The OPSEC manual disturbed by ISIS members warned that, in general, communications on both Android and iOS are only fully secured when all their data traffic is routed through Tor, a distributed anonymizing service that obscures the source of transmissions. It specifically recommended using an Android phone with third party mobile encryption, such as Cryptophone or Blackphone.
Apple has already come under fire from the U.S. Department of Justice and Federal Bureau of Investigations for not supporting a "backdoor" mechanism that would give governments open access to communications for surveillance purposes.
New outbreaks of terrorist attacks are being leveraged by the FBI, Central Intelligence Agency and other groups to demand more government access, even though the evidence shows that the terrorists involved commonly weren't using encryption to plot their attacks. The primary use of citizen surveillance in the U.S. targets the use of drugs and guns, noted a report by The New York Times.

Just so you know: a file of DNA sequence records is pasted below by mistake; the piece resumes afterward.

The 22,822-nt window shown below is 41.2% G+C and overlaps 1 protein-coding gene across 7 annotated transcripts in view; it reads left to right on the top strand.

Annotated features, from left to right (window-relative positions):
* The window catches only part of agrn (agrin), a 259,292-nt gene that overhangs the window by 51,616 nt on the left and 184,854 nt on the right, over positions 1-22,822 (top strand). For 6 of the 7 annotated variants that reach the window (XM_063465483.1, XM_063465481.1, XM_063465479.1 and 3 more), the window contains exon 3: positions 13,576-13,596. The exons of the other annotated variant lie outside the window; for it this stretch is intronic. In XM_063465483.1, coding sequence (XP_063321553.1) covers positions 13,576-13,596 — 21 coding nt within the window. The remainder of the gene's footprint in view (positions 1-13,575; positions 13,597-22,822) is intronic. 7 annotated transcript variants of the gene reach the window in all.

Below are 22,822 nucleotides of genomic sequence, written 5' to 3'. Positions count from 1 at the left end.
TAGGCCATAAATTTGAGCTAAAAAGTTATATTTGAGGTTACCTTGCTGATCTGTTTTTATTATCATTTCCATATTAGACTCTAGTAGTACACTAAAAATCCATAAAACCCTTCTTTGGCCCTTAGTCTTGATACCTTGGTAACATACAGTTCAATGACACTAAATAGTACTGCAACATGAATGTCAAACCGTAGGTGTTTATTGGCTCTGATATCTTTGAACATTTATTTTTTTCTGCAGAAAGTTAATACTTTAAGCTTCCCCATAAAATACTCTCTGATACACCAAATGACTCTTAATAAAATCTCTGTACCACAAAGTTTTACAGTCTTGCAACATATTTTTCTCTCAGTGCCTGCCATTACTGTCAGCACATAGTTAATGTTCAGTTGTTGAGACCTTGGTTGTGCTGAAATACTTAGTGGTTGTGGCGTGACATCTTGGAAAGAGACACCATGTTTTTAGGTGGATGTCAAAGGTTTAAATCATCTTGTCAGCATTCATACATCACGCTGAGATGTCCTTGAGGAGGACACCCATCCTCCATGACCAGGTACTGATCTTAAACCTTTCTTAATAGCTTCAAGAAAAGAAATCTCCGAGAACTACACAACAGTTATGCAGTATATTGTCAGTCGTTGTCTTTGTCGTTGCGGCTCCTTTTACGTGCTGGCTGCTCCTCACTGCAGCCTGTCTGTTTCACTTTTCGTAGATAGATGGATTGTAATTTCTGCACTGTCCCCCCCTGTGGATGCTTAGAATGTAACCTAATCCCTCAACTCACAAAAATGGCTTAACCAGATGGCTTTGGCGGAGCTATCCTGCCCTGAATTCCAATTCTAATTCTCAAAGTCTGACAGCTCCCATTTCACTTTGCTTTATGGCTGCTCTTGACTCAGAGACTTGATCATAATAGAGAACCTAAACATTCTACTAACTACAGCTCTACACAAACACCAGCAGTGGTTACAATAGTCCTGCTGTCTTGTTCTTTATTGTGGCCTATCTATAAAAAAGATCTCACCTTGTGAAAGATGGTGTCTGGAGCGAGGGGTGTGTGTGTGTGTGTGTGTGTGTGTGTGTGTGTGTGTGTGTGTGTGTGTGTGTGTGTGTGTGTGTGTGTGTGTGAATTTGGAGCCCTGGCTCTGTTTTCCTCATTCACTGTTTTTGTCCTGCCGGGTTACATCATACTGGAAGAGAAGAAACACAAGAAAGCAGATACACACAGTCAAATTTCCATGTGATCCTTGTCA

Apple's chief executive Tim Cook has repeatedly maintained that adding "backdoors" to allow American or other western government agencies to surveil users is ignorant, shortsighted policy.
"To protect people who use any products, you have to encrypt," Cook told the Telegraph in an interview earlier this month. "You can just look around and see all the data breaches that are going on...we believe very strongly in end to end encryption and no back doors."
Cook warned that requiring companies to add backdoors could have "dire consequences," saying that "any backdoor is a backdoor for everyone."
"If you halt or weaken encryption, the people that you hurt are not the folks that want to do bad things. It's the good people. The other people know where to go" - Tim Cook
He added, "It's not the case that encryption is a rare thing that only two or three rich companies own and you can regulate them in some way.
"Encryption is widely available. It may make someone feel good for a moment but it's not really of benefit. If you halt or weaken encryption, the people that you hurt are not the folks that want to do bad things. It's the good people. The other people know where to go."
Despite recognizing iMessage as a secure tool, the OPSEC obtained and distributed by ISIS members shows that Cook's statements are true. The majority of ISIS terrorists are already using open Android devices that are cheap and disposable, and can side-load homegrown encryption apps, if and when they bother to use encryption at all.